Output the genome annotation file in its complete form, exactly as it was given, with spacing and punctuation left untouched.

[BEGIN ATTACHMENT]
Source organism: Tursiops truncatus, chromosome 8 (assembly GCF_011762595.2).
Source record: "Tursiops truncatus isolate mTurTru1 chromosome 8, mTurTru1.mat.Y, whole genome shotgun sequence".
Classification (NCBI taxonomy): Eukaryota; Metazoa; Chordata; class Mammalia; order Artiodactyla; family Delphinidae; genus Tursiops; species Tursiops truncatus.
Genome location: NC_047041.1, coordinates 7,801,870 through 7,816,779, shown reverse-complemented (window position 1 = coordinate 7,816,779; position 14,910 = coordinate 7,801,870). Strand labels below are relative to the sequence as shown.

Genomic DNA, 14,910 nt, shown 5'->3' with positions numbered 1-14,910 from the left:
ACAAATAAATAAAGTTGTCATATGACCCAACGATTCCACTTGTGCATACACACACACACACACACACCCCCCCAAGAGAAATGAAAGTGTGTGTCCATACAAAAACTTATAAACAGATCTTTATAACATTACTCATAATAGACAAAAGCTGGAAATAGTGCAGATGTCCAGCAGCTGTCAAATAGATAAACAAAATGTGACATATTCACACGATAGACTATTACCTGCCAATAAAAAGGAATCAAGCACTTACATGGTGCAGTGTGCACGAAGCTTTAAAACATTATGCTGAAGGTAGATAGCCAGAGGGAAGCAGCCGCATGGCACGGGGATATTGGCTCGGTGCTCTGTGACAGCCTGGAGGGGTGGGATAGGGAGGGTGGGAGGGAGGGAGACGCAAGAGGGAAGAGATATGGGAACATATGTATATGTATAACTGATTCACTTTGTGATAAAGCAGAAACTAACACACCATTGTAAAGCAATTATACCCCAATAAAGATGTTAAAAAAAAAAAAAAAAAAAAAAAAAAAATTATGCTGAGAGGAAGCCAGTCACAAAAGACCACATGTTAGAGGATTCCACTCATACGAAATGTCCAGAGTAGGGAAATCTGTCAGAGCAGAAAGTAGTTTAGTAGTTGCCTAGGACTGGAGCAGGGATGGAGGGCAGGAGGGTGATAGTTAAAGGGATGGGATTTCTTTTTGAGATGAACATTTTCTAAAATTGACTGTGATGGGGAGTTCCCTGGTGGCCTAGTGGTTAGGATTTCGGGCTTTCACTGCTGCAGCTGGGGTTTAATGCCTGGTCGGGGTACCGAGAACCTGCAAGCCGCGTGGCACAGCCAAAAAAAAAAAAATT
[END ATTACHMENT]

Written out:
Source organism: Tursiops truncatus, chromosome 8 (assembly GCF_011762595.2).
Source record: "Tursiops truncatus isolate mTurTru1 chromosome 8, mTurTru1.mat.Y, whole genome shotgun sequence".
Classification (NCBI taxonomy): Eukaryota; Metazoa; Chordata; class Mammalia; order Artiodactyla; family Delphinidae; genus Tursiops; species Tursiops truncatus.
Genome location: NC_047041.1, coordinates 7,801,870 through 7,816,779, shown reverse-complemented (window position 1 = coordinate 7,816,779; position 14,910 = coordinate 7,801,870). Strand labels below are relative to the sequence as shown.

Genomic DNA, 14,910 nt, shown 5'->3' with positions numbered 1-14,910 from the left:
ACAAATAAATAAAGTTGTCATATGACCCAACGATTCCACTTGTGCATACACACACACACACACACACCCCCCCAAGAGAAATGAAAGTGTGTGTCCATACAAAAACTTATAAACAGATCTTTATAACATTACTCATAATAGACAAAAGCTGGAAATAGTGCAGATGTCCAGCAGCTGTCAAATAGATAAACAAAATGTGACATATTCACACGATAGACTATTACCTGCCAATAAAAAGGAATCAAGCACTTACATGGTGCAGTGTGCACGAAGCTTTAAAACATTATGCTGAAGGTAGATAGCCAGAGGGAAGCAGCCGCATGGCACGGGGATATTGGCTCGGTGCTCTGTGACAGCCTGGAGGGGTGGGATAGGGAGGGTGGGAGGGAGGGAGACGCAAGAGGGAAGAGATATGGGAACATATGTATATGTATAACTGATTCACTTTGTGATAAAGCAGAAACTAACACACCATTGTAAAGCAATTATACCCCAATAAAGATGTTAAAAAAAAAAAAAAAAAAAAAAAAAAAATTATGCTGAGAGGAAGCCAGTCACAAAAGACCACATGTTAGAGGATTCCACTCATACGAAATGTCCAGAGTAGGGAAATCTGTCAGAGCAGAAAGTAGTTTAGTAGTTGCCTAGGACTGGAGCAGGGATGGAGGGCAGGAGGGTGATAGTTAAAGGGATGGGATTTCTTTTTGAGATGAACATTTTCTAAAATTGACTGTGATGGGGAGTTCCCTGGTGGCCTAGTGGTTAGGATTTCGGGCTTTCACTGCTGCAGCTGGGGTTTAATGCCTGGTCGGGGTACCGAGAACCTGCAAGCCGCGTGGCACAGCCAAAAAAAAAAAAATT